If you had any questions about how the province is faring financially, they were answered this week.
The province announced that it finished the year with a surplus of $589 million, a gaudy $439 million higher than forecast in the 2013-2014 budget.
The good news came from a mix of higher revenues and lower expenses. Revenue hit $14.4 billion, $239 million higher than forecast, while expenses totalled $13.8 billion, $200 million lower than expected.
Finance Minister Ken Krawetz, who is apparently a master of understatement, summed it up.
“We know that revenue is up slightly and expenses were down, and if you have both of those things occurring, the result is that the province is doing well.”
It could have been even better without the collapse in the potash market after a Russian-based company left the export partnership. That was more than offset by the largest crop in Saskatchewan history.
Other money makers were insurance sector investment income and from taxes such as a four-cent increase on tobacco. Those four pennies were collected to the tune of $23 million.
There was also a massive $141-million injection to the bottom line with the sale of Information Services Corporation.
According to government documents released last Thursday, the province’s debt currently stands at $3.8 billion. The cost of servicing that debt in 2013 was $340 million per year.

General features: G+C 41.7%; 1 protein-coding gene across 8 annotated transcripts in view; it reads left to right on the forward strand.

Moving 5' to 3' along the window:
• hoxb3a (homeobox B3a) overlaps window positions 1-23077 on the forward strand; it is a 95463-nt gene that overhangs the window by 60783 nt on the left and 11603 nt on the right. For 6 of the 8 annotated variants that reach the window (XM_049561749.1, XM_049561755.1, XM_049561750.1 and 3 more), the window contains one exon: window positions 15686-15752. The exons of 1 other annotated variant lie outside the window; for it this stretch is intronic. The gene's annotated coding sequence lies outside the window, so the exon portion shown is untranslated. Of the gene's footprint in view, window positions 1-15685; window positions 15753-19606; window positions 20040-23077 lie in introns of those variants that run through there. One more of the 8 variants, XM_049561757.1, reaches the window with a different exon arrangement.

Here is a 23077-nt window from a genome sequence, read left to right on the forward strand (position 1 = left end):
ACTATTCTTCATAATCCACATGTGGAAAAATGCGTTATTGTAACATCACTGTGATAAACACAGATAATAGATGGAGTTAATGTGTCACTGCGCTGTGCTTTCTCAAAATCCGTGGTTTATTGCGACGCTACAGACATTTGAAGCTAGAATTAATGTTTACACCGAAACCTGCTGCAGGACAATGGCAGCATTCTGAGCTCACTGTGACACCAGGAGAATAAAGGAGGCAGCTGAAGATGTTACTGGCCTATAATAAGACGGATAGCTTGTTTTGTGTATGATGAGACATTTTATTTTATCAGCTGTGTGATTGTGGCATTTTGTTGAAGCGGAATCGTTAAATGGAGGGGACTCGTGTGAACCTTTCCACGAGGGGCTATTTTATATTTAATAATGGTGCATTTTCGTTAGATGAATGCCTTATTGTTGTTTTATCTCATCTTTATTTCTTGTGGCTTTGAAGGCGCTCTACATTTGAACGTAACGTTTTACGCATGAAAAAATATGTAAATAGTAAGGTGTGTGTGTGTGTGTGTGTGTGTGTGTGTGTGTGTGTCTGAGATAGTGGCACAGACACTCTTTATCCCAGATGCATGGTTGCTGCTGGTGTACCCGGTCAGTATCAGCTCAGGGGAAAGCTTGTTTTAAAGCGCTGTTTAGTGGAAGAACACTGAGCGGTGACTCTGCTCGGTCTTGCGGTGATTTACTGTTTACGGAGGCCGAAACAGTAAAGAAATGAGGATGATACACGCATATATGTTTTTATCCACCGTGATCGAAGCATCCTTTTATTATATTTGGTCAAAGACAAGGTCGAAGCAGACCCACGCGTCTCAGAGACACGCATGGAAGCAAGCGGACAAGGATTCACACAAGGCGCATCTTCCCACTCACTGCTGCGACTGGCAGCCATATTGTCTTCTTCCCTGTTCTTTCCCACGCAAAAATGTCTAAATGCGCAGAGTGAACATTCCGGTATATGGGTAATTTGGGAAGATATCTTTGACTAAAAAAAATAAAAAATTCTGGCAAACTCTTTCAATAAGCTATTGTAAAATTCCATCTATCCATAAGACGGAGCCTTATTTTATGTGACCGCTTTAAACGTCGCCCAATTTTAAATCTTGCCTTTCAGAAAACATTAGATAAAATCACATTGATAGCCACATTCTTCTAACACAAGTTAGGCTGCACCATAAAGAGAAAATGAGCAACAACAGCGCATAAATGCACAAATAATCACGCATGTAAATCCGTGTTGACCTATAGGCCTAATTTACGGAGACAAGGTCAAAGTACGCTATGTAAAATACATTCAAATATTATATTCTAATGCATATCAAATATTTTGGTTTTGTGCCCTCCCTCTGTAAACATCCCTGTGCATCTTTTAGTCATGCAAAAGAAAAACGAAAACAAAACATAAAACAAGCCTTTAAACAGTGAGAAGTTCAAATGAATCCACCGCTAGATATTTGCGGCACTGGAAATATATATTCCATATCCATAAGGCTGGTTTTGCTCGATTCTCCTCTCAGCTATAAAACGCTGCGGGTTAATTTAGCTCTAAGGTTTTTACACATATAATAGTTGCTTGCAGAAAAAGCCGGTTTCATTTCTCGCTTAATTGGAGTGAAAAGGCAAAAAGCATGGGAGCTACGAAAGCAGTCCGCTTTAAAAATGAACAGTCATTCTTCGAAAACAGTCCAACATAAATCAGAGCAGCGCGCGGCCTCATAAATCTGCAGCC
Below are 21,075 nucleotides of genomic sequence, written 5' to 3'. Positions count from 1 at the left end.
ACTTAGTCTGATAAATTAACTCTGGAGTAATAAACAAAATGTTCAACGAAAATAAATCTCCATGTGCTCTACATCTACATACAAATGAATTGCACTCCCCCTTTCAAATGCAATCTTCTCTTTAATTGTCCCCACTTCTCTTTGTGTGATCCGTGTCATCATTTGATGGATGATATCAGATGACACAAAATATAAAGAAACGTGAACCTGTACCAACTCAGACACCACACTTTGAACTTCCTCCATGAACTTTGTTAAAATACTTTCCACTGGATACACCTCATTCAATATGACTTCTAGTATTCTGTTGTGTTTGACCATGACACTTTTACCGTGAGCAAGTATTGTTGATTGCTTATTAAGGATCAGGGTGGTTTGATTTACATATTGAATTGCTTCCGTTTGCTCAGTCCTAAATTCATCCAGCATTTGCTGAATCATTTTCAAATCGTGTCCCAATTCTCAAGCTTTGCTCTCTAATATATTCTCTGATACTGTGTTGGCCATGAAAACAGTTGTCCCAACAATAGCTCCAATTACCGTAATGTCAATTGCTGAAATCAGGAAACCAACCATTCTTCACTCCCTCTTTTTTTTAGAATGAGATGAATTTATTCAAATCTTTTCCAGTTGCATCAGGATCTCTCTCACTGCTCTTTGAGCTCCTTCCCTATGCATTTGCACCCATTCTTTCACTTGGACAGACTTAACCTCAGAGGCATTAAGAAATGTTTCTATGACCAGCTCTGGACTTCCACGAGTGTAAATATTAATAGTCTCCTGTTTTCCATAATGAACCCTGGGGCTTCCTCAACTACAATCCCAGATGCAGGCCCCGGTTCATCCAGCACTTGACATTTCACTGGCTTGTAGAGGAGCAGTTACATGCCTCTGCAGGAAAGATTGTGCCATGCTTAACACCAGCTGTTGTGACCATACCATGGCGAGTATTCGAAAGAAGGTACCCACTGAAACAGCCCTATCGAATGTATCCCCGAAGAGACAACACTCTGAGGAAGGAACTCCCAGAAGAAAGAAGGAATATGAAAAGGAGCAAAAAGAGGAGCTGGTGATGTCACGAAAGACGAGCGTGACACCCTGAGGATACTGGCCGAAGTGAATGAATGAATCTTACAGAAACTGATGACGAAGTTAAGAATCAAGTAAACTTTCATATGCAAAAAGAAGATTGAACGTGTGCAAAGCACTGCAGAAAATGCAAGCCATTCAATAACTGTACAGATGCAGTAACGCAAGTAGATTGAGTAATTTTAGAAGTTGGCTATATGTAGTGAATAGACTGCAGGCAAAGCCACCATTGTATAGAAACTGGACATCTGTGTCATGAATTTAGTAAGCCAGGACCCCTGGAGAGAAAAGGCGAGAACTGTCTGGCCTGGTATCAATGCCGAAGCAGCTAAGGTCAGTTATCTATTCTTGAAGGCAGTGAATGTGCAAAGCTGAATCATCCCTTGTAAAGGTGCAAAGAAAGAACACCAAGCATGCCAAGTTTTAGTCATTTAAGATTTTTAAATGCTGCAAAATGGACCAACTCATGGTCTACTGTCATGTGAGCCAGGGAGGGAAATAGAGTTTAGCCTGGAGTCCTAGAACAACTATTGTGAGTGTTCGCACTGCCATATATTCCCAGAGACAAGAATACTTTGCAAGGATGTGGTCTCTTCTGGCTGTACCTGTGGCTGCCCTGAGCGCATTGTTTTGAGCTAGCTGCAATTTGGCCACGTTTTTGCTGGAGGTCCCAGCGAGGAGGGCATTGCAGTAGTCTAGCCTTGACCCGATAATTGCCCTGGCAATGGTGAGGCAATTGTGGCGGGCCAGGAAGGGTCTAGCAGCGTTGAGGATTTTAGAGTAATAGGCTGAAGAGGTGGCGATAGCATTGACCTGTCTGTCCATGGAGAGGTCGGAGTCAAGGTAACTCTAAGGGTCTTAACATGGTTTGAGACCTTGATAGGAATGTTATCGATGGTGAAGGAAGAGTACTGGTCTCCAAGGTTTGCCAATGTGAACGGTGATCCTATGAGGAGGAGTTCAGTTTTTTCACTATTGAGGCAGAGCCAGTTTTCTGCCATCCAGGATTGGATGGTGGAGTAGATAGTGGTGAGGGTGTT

It’s worth noting that Saskatchewan will be the only province not to run a deficit this year.
And it’s also worth checking out the creeping debt elsewhere; $38 billion in B.C., $16 billion in Manitoba, $252 billion in Ontario, $175 billion in Quebec, $11 billion in New Brunswick, $13 billion in Nova Scotia, $2 billion in P.E.I., $8 billion in Newfoundland/Labrador and $600 million in the Northwest Territories.
Only Yukon ($700,000) and Alberta ($12.1 billion) have money in the bank.
(These 2012-13 numbers come from Toronto Dominion’s government budget balance report released earlier this month.)
It’s obvious that Saskatchewan is headed in the right direction. And it’s heartening to see that the provincial government didn’t seize on the opportunity to start cutting cheques.
“Even though there is a $589-million surplus, it’s not cash to spend on things like building more highways or improving conditions in the various ministries, because these are insurance organizations that have brought about that massive amount of surplus,” Krawetz said.
“That surplus needs to remain there for the year when we will have a massive hail storm and the auto fund will need the dollars.”
The province delivered the 2014-2015 budget in March. It forecasts $14.07 billion in revenue and $14 billion in spending.
The forecast surplus is just $71 million, a tidy little sum if you win it but a thin margin in a growing province of more than a million people.
Let’s hope that with wise planning and some lucky breaks that we’re trumpeting another massive surplus next year.
Prince Albert Daily Herald